Donations from around the world are flooding in to help support firefighters, wildlife rescuers and victims of Australia's bushfire crisis.
Australian comedian and Instagram star Celeste Barber has raised millions of pounds to support the volunteer-based NSW Rural Fire Fighting Service, who are battling the flames in Australia's worst-affected state.
As of midday Tuesday - in just five days - more than £23 million had been donated by more than a million people via a fundraising page she set up.
Chris Hemsworth and Margot Robbie both took to social media to announce their donations and asked their fans to join in. Hemsworth pledged to give $1 million AU (£520,000).
Australian tennis star Nick Kyrgios said he would donate £100 for every ace he hit across all his summer matches, and world number one Ash Barty said she'd donate all her winnings from an upcoming tournament - potentially £150,000 - to the disaster relief.
Actor and writer Phoebe Waller-Bridge, while accepting her award on the Golden Globes stage on Sunday night, said she would auction off the dress she appeared in and donate the earnings.
The Australian Red Cross has reportedly raised more than £5 million in donations to assist the victims of the bushfires, including an emergency grant of £2,500 to those who have lost their homes.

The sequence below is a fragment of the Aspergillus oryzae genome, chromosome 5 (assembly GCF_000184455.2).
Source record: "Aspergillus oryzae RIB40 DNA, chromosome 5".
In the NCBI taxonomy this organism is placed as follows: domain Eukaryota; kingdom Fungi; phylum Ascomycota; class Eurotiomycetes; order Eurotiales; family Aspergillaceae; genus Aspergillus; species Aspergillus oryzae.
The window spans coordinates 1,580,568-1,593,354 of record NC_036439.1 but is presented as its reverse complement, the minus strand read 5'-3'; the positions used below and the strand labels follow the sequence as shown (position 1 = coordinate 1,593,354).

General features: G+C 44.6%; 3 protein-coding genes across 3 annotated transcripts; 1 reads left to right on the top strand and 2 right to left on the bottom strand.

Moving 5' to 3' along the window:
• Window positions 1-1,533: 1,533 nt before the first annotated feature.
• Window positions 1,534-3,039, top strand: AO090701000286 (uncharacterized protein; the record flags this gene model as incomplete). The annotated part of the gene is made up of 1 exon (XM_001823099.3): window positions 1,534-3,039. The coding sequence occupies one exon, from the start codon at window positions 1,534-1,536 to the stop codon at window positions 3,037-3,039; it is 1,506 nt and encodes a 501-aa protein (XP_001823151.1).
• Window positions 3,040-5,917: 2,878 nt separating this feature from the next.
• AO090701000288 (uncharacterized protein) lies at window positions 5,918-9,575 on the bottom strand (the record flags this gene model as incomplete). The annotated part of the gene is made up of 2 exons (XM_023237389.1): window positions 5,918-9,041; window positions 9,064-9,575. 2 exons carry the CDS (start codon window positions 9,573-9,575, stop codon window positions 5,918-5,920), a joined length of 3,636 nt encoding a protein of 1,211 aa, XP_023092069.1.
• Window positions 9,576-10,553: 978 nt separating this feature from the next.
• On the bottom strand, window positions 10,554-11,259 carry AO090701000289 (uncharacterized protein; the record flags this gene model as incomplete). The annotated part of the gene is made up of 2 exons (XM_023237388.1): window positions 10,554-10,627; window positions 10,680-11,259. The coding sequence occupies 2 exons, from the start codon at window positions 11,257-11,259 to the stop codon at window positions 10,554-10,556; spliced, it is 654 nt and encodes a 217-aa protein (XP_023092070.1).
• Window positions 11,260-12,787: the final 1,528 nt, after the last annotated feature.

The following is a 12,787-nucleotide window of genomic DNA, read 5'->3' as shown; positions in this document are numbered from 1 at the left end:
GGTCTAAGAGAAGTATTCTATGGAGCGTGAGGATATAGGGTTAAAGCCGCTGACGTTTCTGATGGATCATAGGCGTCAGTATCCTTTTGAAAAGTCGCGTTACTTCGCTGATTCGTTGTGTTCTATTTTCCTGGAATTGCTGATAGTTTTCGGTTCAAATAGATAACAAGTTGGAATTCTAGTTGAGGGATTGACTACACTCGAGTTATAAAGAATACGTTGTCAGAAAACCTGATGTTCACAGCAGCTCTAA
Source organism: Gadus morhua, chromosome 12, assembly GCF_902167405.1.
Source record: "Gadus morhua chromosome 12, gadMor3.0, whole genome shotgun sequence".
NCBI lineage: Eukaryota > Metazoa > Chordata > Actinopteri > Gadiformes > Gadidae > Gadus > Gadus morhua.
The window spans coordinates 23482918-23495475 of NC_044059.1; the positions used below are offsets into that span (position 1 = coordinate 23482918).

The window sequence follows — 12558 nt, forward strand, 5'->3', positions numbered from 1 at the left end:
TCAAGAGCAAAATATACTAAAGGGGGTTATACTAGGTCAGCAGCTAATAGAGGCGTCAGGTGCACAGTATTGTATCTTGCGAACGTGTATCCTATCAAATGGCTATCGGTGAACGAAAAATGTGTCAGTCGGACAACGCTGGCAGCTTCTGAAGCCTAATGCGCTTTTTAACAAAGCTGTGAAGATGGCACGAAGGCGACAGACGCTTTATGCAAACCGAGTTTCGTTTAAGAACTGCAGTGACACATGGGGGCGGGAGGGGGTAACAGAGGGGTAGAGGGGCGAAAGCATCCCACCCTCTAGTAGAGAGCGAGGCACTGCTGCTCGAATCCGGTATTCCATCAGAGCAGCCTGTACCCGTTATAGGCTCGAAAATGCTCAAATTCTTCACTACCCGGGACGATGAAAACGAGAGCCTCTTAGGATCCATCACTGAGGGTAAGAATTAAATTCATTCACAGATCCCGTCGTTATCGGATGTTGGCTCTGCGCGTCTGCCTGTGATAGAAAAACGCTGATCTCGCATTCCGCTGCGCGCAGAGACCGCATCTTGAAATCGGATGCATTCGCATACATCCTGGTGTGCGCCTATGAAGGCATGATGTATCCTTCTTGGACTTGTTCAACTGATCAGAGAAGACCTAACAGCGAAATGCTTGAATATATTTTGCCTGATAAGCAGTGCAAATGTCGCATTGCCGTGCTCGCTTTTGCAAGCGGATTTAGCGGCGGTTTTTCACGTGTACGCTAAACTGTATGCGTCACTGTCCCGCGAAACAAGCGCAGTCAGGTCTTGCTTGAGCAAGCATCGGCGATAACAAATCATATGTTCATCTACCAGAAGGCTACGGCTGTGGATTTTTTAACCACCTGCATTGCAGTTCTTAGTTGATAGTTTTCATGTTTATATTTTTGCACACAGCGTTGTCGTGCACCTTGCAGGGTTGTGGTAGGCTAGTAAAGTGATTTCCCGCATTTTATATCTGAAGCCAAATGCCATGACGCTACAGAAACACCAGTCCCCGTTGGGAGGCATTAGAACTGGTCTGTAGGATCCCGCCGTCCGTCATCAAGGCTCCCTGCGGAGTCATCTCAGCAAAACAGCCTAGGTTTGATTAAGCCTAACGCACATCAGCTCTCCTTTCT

Another Facebook fundraiser hosted by wildlife rescue charity WIRES had raised £5 million in funds to help animals affected by the fires.
More than 2,000 homes have been destroyed by bushfires that have raged since September last year, affecting an area the size of Wales.
The bulk of the firefighting effort has been supplied by volunteer firefighters, some of whom are on unemployment benefits.
The Australian government has launched a compensation scheme to help off-set the loss of earnings the volunteers face after spending time away from their job to help fight the fire.
The government has also pledged £1 billion to a National Bushfire Recovery Fund to help relief and rebuilding efforts.
Some much-needed rain and cooler temperatures eased conditions across the country yesterday, but forecasts predict a return to dangerous hot temperatures later this week.
More than 135 fires are still burning across New South Wales (NSW), the country's most populous state, and about 70 are uncontained.
At least 200 millimetres (8 inches) of rain would need to fall over a short period of time in order to snuff out the fires - around 20 times what has fallen across the region in the past day.
Officials say the fires have been fuelled by Australia's hottest and driest year on record, and the wildlife season will likely continue until March.